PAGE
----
The basic viewpoint was outlined with admirable frankness in a major state paper of 1948 (PPS 23). The author was one of the architects of the New World Order of the day, the chair of the State Department Policy Planning Staff, the respected statesman and scholar George Kennan, a moderate dove within the planning spectrum. He observed that the central policy goal was to maintain the “position of disparity” that separated our enormous wealth from the poverty of others. To achieve that goal, he advised, “We should cease to talk about vague and… unreal objectives such as human rights, the raising of the living standards, and democratization,” and must “deal in straight power concepts,” not “hampered by idealistic slogans” about “altruism and world-benefaction.”
Kennan was referring specifically to Asia, but the observations generalize, with exceptions, for participants in the U.S.-run global system. It was well understood that the “idealistic slogans” were to be displayed prominently when addressing others, including the intellectual classes, who were expected to promulgate them.
The plans that Kennan helped formulate and implement took for granted that the U.S. would control the Western Hemisphere, the Far East, the former British empire (including the incomparable energy resources of the Middle East), and as much of Eurasia as possible, crucially its commercial and industrial centers. These were not unrealistic objectives, given the distribution of power. But decline set in at once.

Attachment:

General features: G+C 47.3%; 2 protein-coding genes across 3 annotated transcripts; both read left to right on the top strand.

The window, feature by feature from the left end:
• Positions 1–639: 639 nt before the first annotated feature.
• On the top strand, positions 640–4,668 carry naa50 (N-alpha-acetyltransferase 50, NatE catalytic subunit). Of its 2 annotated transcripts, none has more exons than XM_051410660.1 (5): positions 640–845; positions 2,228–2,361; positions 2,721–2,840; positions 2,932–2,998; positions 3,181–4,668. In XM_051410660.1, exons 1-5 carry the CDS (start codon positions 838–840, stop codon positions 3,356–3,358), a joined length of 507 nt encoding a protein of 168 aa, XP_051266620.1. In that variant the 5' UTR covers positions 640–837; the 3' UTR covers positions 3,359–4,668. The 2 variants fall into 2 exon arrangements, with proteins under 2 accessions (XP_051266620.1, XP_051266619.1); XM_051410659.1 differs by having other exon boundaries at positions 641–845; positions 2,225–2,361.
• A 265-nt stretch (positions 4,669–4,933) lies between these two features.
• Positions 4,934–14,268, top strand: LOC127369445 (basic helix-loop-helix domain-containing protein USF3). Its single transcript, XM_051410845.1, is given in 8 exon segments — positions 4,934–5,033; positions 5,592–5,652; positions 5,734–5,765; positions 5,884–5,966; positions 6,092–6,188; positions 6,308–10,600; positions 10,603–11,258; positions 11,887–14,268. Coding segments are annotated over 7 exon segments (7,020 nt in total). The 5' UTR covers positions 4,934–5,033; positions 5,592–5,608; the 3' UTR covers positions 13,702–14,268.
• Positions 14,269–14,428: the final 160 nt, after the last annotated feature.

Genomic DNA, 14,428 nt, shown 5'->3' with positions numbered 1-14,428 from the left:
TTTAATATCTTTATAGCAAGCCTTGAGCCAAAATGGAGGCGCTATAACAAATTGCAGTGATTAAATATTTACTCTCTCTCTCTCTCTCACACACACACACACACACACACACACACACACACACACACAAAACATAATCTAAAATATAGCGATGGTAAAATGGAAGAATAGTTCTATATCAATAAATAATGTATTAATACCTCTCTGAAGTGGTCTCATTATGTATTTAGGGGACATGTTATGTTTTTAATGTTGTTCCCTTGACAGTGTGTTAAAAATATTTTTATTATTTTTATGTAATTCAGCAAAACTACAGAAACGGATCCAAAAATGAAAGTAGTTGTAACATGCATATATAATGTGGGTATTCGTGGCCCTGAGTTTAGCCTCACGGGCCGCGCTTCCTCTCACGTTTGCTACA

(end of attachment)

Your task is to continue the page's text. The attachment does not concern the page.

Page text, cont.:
In 1949, China declared independence, an event known in Western discourse as “the loss of China” — in the U.S., with bitter recriminations and conflict over who was responsible for that loss. The terminology is revealing. It is only possible to lose something that one owns. The tacit assumption was that the U.S. owned China, by right, along with most of the rest of the world, much as postwar planners assumed.
The “loss of China” was the first major step in “America’s decline.” It had major policy consequences. One was the immediate decision to support France’s effort to reconquer its former colony of Indochina, so that it, too, would not be “lost.”
Indochina itself was not a major concern, despite claims about its rich resources by President Eisenhower and others. Rather, the concern was the “domino theory,” which is often ridiculed when dominoes don’t fall, but remains a leading principle of policy because it is quite rational. To adopt Henry Kissinger’s version, a region that falls out of control can become a “virus” that will “spread contagion,” inducing others to follow the same path.
In the case of Vietnam, the concern was that the virus of independent development might infect Indonesia, which really does have rich resources. And that might lead Japan — the “superdomino” as it was called by the prominent Asia historian John Dower — to “accommodate” to an independent Asia as its technological and industrial center in a system that would escape the reach of U.S. power. That would mean, in effect, that the U.S. had lost the Pacific phase of World War II, fought to prevent Japan’s attempt to establish such a New Order in Asia.